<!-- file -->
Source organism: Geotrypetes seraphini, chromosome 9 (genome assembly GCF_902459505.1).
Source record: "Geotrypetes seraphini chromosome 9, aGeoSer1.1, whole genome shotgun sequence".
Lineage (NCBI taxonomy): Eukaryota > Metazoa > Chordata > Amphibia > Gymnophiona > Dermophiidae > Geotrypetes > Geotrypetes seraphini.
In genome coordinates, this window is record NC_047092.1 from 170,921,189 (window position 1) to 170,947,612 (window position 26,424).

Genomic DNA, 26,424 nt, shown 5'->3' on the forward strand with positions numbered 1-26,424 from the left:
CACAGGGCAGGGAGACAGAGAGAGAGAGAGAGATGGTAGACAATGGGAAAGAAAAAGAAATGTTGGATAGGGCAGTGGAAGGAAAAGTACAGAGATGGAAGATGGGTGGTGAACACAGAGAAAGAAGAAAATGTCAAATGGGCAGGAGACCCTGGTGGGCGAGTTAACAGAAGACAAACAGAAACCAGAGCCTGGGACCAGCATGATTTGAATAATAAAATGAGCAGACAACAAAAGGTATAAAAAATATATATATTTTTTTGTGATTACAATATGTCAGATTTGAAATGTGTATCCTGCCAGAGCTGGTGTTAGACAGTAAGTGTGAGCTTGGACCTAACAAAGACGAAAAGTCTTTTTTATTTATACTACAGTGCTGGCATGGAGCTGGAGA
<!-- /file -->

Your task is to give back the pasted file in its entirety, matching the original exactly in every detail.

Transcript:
Source organism: Geotrypetes seraphini, chromosome 9 (genome assembly GCF_902459505.1).
Source record: "Geotrypetes seraphini chromosome 9, aGeoSer1.1, whole genome shotgun sequence".
Lineage (NCBI taxonomy): Eukaryota > Metazoa > Chordata > Amphibia > Gymnophiona > Dermophiidae > Geotrypetes > Geotrypetes seraphini.
In genome coordinates, this window is record NC_047092.1 from 170,921,189 (window position 1) to 170,947,612 (window position 26,424).

Genomic DNA, 26,424 nt, shown 5'->3' on the forward strand with positions numbered 1-26,424 from the left:
CACAGGGCAGGGAGACAGAGAGAGAGAGAGAGATGGTAGACAATGGGAAAGAAAAAGAAATGTTGGATAGGGCAGTGGAAGGAAAAGTACAGAGATGGAAGATGGGTGGTGAACACAGAGAAAGAAGAAAATGTCAAATGGGCAGGAGACCCTGGTGGGCGAGTTAACAGAAGACAAACAGAAACCAGAGCCTGGGACCAGCATGATTTGAATAATAAAATGAGCAGACAACAAAAGGTATAAAAAATATATATATTTTTTTGTGATTACAATATGTCAGATTTGAAATGTGTATCCTGCCAGAGCTGGTGTTAGACAGTAAGTGTGAGCTTGGACCTAACAAAGACGAAAAGTCTTTTTTATTTATACTACAGTGCTGGCATGGAGCTGGAGA